Atlas of

for Protein Explorer
Suggestions to Eric Martz.
All images copyright © 2002 by Eric Martz.
Click on any image for more information.

Lesson Plans

Four ways to use the PDB ID codes below:

  1. Simply click on the hyperlink below -- it will start Protein Explorer and display the molecule you have selected automatically (provided you are connected to the Internet);
  2. At the FrontDoor of Protein Explorer (, enter the PDB identification code into the slot;
  3. Distribute to your students the PDB identification codes you have selected from the Atlas or elsewhere. (See also Lesson Plans to your right.)
  4. Make a web page of hyperlinks to molecules you have selected in the Atlas. Open free Netscape Composer (or any other HTML editor), choose a molecule in the Atlas, and drag its hyperlink from the Atlas into the Composer. Here are detailed instructions.

To find the primary literature citation for a molecule, the full name and species from which it came, etc., after displaying the molecule in PE, go to PE's Features of the Molecule.

Years in parentheses after links to molecules indicate the years of publication. In some cases a range of years is given: the early year is when the molecule was first solved (if I happen to know that) at 3.5 Å resolution or better; the later year is when the structure chosen for the Atlas was published.

In each category below, PDB files have been divided into those that are relatively straightforward, those that are more challenging, and sometimes enormous. "Straightforward" cases have been selected to avoid complications (such as being NMR ensembles, lacking sidechains, having a nonstandard file format, having many alternative sidechain conformations, etc.).

  Lesson Plans: It is best if your students first have one to two hours to do the 1-Hour Tour to become familiar with Protein Explorer (PE). Then you can assign molecules from the list below to each group of students (or let them pick), and hand out Discovery in Protein Explorer, a generic set of questions, some open-ended. Optionally, you can provide hints suggesting how to use PE to answer the questions. If you use PE in your class, please do the Student Assessment of Learning Gains.

Acknowledgements. Some cases in the Atlas came from Tim Herman and Michael Patrick's 2001 SEPA Course. Thanks to PDB Files for Teaching Biochemistry by Don Harden and Dabney Dixon of Georgia State University, and Molecule of the Month by David Goodsell for some of the cases below. For suggestions that have been incorporated below, thanks also to Ilan Samish, David Margulies, and Bruce Southey. Thanks to the EBI Probable Quaternary Structures server by Kim Henrick and Janet Thornton which has been invaluable in many cases below.


Signal Cascade Proteins (Cytoplasmic)

Soluble Proteins (Not Enzymes)


Structural Proteins

Calcium-Binding Proteins

Lipid Bilayers
(Yes, we know they're not really macromolecules.)
Integral Membrane Proteins

Myristoylated Proteins
Recoverin 1iku...1jsa


Genes were shown to reside in DNA in 1944 (Avery et al.) and this became widely accepted after the 1952 experiments of Hershey and Chase. The double helical structure of the DNA was predicted by James Watson and Francis Crick in 1953 (Nobel Prize, 1962). Their prediction was based in part upon X-ray diffraction studies by Rosalind Franklin, to whom Watson and Maurice Wilkins gave inadequate credit (see Rosalind Franklin: Dark Lady of DNA by Brenda Maddox, HarperCollins, 2002). The predicted B-form double helix was not confirmed with atomic-resolution crystal structures until 1973, first by using dinucleotides of RNA (Rosenberg et al.). The first crystal structure containing more than a full turn of the double helix was not solved until 1980 (Wing et al. 1BNA, 1981, 12 base pairs). The lag of more than a quarter century between prediction and empirical confirmation involved development of X-ray crystallography for macromolecules, and the need to produce a short, defined sequence of DNA for crystallization. This brief account is based upon a review by Berman, Gelbin, and Westbrook (Prog. Biophys. molec. Biol. 66:255, 1996), where the references will be found.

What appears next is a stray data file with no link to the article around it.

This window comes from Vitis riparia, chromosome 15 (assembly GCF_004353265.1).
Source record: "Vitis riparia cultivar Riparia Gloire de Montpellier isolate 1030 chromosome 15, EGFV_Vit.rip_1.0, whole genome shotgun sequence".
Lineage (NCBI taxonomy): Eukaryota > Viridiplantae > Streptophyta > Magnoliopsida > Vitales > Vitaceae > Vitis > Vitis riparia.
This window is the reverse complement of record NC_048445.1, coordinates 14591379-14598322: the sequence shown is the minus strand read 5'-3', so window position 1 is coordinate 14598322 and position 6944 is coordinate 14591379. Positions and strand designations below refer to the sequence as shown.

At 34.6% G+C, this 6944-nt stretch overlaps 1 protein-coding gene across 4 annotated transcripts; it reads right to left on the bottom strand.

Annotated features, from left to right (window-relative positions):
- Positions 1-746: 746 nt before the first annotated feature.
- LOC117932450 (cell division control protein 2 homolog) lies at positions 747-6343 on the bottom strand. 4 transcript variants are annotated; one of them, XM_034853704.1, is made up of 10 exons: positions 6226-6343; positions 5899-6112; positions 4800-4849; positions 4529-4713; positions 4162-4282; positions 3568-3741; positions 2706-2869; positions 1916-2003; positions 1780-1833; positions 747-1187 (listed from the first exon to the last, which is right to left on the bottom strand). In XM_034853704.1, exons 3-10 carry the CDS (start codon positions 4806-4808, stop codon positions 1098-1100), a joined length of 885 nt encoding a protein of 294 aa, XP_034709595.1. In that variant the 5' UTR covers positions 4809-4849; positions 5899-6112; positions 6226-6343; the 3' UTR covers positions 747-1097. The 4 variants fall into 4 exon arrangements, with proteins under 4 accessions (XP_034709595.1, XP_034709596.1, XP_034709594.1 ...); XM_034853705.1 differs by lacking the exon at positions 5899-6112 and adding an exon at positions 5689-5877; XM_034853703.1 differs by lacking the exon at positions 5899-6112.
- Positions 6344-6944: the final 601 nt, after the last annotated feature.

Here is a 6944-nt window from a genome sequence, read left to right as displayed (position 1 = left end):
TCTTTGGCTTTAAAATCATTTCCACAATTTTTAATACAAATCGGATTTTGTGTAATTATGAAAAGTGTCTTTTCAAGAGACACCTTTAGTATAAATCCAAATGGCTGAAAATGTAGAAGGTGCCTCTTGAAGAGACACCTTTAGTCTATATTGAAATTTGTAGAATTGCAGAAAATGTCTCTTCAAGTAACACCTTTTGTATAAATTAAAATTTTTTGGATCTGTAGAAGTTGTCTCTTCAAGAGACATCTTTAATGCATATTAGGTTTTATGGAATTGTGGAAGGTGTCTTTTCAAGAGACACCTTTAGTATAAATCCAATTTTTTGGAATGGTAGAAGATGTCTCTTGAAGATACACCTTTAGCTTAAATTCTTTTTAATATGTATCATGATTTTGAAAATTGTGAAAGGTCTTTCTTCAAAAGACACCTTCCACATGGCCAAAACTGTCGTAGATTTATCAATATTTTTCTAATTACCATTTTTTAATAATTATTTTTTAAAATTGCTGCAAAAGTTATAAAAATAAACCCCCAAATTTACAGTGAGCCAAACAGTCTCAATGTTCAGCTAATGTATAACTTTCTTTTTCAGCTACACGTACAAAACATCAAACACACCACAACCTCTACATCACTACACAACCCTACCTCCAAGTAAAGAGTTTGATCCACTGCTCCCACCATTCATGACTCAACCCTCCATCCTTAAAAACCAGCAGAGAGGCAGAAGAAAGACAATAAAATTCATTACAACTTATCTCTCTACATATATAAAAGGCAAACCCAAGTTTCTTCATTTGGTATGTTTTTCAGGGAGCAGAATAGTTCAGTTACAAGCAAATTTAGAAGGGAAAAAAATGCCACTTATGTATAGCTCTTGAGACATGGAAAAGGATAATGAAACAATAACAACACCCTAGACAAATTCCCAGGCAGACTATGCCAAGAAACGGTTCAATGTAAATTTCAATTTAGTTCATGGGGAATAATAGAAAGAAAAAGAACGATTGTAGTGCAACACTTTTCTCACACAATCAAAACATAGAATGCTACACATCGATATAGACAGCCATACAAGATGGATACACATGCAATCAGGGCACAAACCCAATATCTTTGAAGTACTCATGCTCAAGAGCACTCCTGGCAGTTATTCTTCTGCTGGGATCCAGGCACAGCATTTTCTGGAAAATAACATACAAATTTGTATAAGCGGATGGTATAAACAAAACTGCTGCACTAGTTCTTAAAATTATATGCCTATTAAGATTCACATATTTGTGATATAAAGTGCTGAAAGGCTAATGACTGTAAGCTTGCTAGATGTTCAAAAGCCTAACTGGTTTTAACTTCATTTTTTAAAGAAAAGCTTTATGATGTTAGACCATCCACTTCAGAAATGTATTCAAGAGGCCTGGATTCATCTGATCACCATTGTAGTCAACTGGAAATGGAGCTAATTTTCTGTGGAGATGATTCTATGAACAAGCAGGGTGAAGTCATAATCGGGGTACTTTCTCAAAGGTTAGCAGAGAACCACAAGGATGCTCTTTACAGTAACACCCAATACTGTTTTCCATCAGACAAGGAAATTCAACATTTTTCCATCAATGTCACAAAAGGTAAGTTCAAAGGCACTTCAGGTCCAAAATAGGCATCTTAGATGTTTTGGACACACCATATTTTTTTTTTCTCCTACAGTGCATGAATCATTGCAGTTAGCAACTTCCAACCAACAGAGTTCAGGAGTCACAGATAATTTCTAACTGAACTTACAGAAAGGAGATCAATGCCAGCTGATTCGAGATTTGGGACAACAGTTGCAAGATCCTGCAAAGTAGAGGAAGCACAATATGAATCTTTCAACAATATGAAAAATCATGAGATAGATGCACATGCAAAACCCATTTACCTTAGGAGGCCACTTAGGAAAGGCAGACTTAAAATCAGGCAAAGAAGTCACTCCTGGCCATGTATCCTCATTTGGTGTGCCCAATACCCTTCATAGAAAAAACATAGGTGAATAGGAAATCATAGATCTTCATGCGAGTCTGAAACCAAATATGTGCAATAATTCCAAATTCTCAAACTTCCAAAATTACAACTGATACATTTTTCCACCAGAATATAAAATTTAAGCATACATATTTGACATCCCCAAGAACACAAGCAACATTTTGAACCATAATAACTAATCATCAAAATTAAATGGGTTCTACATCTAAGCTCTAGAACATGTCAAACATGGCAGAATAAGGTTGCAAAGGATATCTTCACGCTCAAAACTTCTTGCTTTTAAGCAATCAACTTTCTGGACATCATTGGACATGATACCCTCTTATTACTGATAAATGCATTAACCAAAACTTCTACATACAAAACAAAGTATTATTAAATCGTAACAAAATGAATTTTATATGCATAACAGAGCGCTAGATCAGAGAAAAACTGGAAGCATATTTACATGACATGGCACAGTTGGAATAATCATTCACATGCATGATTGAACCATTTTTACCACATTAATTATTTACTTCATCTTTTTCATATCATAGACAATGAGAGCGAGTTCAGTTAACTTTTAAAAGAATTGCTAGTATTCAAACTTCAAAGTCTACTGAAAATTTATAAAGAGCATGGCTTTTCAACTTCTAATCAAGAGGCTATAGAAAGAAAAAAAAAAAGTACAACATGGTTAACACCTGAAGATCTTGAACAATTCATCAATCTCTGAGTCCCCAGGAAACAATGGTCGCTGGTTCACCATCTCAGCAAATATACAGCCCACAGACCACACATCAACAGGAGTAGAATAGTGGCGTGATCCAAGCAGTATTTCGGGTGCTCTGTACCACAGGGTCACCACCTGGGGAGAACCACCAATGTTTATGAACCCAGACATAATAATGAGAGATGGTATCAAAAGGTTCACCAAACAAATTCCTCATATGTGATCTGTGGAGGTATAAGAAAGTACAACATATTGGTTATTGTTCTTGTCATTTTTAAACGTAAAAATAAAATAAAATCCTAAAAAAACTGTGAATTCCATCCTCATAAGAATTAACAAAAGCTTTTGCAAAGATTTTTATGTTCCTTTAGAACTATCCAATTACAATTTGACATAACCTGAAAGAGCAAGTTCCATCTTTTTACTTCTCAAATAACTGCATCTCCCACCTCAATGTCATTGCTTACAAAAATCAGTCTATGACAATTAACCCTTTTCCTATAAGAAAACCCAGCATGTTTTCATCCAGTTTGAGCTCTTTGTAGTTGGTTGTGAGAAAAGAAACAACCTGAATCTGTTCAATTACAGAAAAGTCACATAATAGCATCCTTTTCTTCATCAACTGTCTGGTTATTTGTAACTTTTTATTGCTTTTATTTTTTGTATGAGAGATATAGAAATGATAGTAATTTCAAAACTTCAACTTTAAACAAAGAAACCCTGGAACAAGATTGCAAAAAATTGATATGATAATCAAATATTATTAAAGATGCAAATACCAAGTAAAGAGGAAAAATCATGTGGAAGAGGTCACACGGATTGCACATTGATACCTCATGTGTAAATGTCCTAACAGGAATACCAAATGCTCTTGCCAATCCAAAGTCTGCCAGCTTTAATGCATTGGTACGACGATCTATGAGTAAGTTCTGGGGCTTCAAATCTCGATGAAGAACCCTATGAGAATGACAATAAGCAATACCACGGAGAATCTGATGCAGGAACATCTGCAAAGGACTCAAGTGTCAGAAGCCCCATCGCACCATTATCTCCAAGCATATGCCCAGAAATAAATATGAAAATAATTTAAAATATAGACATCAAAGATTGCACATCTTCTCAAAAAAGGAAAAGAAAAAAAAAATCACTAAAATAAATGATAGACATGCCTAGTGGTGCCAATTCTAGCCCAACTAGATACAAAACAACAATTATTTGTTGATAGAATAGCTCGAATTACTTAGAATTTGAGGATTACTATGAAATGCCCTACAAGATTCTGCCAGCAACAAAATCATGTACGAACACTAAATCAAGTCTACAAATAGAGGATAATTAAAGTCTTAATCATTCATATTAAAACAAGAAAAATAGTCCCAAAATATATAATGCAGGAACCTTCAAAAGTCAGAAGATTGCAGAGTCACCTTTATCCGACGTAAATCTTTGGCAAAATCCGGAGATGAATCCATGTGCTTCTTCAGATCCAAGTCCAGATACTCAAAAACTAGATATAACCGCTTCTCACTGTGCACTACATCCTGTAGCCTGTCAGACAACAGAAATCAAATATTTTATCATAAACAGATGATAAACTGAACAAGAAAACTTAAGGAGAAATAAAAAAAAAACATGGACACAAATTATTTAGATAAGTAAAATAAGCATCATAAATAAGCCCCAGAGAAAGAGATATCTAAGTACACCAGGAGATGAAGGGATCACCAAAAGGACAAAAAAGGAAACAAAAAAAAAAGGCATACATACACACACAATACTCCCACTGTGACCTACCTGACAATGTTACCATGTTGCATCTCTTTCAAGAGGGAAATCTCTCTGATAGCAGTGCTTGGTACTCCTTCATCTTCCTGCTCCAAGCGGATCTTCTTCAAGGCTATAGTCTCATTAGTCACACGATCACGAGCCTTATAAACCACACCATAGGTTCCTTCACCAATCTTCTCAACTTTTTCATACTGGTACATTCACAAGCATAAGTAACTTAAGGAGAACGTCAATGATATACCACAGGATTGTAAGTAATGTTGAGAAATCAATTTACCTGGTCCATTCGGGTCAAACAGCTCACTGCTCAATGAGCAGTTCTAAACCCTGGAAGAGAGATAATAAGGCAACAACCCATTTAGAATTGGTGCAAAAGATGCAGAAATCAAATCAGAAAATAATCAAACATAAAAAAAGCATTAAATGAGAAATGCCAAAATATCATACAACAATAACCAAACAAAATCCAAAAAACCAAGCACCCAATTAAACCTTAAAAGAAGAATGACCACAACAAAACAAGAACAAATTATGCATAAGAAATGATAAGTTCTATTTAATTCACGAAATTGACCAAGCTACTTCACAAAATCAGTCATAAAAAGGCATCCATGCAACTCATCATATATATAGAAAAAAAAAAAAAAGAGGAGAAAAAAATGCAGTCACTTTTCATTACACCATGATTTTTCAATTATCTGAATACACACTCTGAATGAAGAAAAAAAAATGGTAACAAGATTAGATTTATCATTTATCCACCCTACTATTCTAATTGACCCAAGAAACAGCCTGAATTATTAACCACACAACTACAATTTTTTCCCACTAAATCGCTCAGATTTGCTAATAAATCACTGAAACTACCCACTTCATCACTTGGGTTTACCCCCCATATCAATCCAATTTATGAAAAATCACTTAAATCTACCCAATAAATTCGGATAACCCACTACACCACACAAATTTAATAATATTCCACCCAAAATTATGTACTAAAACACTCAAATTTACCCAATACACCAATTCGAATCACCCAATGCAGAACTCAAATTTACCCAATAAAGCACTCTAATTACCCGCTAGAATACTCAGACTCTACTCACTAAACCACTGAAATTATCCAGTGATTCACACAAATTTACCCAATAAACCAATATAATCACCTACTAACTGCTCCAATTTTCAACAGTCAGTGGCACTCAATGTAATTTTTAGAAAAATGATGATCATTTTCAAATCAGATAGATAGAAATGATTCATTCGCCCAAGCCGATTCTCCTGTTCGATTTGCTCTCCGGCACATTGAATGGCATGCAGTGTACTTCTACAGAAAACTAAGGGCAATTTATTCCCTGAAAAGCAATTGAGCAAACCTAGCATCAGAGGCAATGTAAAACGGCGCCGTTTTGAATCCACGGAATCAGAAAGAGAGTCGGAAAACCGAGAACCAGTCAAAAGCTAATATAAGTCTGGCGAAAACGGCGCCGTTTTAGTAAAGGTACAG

Proteins Complexed to Nucleic Acids (Transcription Factors, Polymerases, etc.)
Virus Capsids

Magnificent Molecular Machines

Immune System & Defense Molecules (Antibody, etc.)
Unusual Tertiary and Quaternary Structures

Animated Morphs of Conformational Changes

Evolutionary Conservation

Protein Crystals

History: Earliest Crystallographic Structures

Other Browsable Lists of Molecules

Suggestions to Eric Martz.
* PDB file sizes marked "*" are given for gzipped files, as they will be transferred from the Protein Data Bank (or other servers) to Chime when the above links are clicked. If you save the plain text PDB file to disk from Chime/PE, it will be about 4-fold larger.
Alpha-carbons only: Some very large structures are supplied as alpha-carbons only. This enables the backbone to be viewed, but not secondary structure (and therefore also not schematic "cartoon" rendering). To see secondary structure, you'll have to get the complete structure (usually available from EBI's Probable Quaternary Structures), but it is typically multiple megabytes in size.